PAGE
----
2015: APC and the rest of us By Niran Adedokun

The Independent Electoral Commission, on Wednesday, July 31, approved the registration of the All Progressives Congress, a merger of a number of parties, namely, the Action Congress of Nigeria; the All Nigeria Peoples Party and the Congress for Progressive Change, which had hitherto battled one another alongside the ruling Peoples Democratic Party. They apparently saw reasons that snakes become easy preys because they never go in pairs and teamed up to form the APC, the platform with which they intend to wrest power from the PDP in the 2015 general elections.

The INEC pronouncement has been followed by euphoric reactions including comments from a wide range of Nigerians. Parties to the merger were prepared for different levels of battle against any attempt by INEC to refuse their application. One of them, suspecting that jitters which the PDP was feeling could make the ruling party collude with INEC to frustrate the merger, promised to give Nigeria the biggest protest march in the country’s history if the application was not granted. Thank goodness things did not get that bad and instead of battle, promoters of the APC venture and Nigerians, desirous of a change in our politics, are on a joyous spree!

The ecstasy greeting the registration of the party is totally understandable and permissible. After 14 years of return to democracy, Nigerians seem terribly tired of the failure of the PDP government to take the country closer to the Promised Land. Nigerians are now so conversant with the statistics which underscore our undeveloped state that we would welcome a breath of fresh air come 2015. They urgently desire a government which could provide the basic needs of life, a government which could provide opportunities for them to feel like human beings and assure them of a better future by sending their children to school. Nigerians want basic health care, good roads and a secure country, a government that cares and understands and works for the irreducible minimum of good livelihood for its people.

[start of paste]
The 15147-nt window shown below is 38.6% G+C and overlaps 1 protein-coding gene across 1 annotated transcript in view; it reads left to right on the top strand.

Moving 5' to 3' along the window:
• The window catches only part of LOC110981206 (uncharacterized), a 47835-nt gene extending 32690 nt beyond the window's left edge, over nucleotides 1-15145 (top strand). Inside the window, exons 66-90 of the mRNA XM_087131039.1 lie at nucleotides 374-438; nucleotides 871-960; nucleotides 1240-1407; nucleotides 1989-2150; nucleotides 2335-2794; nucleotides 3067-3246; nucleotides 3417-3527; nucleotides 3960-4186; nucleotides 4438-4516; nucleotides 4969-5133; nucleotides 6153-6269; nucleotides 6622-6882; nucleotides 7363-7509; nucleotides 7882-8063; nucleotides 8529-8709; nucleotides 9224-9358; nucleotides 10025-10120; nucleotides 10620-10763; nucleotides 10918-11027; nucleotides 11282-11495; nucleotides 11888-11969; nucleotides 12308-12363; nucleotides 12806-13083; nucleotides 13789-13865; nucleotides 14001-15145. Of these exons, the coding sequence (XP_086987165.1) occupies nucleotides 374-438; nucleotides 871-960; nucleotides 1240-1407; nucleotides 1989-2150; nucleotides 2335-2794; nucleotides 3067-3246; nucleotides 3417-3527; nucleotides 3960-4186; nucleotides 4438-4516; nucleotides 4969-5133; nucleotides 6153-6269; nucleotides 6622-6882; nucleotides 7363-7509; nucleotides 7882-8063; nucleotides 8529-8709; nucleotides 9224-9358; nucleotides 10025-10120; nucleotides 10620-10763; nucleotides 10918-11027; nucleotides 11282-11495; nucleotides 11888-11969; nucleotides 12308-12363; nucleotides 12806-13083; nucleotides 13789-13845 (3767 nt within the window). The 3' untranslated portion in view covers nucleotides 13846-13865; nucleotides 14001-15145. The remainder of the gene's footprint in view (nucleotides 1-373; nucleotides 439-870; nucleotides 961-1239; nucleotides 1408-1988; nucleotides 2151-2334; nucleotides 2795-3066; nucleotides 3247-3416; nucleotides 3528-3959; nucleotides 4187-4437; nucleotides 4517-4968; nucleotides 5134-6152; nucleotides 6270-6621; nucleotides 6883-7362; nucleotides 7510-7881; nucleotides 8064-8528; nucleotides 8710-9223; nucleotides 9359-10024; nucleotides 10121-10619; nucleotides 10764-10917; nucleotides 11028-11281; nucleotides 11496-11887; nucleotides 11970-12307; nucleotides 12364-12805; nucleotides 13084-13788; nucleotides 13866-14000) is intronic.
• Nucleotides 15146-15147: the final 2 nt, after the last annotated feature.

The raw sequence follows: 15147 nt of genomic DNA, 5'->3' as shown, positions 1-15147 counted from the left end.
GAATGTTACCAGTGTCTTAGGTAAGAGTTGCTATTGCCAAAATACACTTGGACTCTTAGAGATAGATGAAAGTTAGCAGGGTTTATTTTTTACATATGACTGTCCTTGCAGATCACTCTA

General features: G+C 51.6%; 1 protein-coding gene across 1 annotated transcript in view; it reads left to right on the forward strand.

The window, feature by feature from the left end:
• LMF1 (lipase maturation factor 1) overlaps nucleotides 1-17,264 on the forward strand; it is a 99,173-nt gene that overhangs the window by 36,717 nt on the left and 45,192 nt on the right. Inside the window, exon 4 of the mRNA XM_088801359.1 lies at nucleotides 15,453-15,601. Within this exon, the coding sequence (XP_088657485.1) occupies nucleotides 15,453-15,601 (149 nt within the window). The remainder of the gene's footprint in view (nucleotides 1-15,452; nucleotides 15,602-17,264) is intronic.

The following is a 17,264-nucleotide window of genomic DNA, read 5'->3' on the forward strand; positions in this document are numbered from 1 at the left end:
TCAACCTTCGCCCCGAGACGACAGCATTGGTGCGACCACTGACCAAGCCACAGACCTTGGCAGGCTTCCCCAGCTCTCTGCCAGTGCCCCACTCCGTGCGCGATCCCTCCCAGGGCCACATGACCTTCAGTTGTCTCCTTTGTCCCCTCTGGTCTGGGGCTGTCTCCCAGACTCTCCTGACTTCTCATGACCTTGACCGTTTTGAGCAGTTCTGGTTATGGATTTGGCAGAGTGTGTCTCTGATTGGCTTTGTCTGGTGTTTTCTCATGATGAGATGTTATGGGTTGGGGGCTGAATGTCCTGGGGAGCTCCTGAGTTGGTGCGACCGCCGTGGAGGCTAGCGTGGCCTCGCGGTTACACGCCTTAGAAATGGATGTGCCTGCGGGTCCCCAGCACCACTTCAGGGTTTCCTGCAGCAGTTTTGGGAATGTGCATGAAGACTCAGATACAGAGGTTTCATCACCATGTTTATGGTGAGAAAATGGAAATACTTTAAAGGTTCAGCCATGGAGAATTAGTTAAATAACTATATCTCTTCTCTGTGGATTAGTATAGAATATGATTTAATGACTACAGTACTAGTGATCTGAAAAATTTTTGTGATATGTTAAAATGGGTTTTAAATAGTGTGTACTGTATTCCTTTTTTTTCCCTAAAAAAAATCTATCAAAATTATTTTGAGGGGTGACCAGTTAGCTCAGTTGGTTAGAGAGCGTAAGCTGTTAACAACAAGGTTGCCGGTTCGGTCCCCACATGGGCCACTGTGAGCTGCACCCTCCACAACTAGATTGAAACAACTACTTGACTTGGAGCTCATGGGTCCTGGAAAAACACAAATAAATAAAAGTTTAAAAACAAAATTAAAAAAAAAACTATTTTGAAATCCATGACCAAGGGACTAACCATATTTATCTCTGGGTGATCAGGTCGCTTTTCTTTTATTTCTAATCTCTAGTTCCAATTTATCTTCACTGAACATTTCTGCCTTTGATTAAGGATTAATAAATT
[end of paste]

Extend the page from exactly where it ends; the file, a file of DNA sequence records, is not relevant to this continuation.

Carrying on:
The registration of the APC also indicates Nigeria’s movement towards building a strong and vibrant intra-party democracy. This is an important prerequisite to the deepening of democracy as it challenges the PDP’s near supercilious dominance of politics at the national level in the past 14 years in the country.  Whatever they say, the APC challenge will make the PDP realise that it can no longer take the mass of the people and its own party members for granted.

However, does the APC provide answers to the myriad of challenges that the Nigerian polity faces? Although we have had pockets of progressive governance from a few governors elected on the platform of some of the constituent parties in the APC arrangement, the party has till date not told Nigerians its plans for taking Nigeria out of the woods. We could make the excuse that the party was waiting for its registration before rolling out the road map to sustainable national development, but that defence would in itself be the admission of some lopsidedness in priorities. In my opinion, the formation of any political party should be preceded by an ideological ad idem between the parties. This is more so in the case of this party where self-proclaimed progressive elements are in bed with legendary conservative politicians too numerous to mention as we find in the APC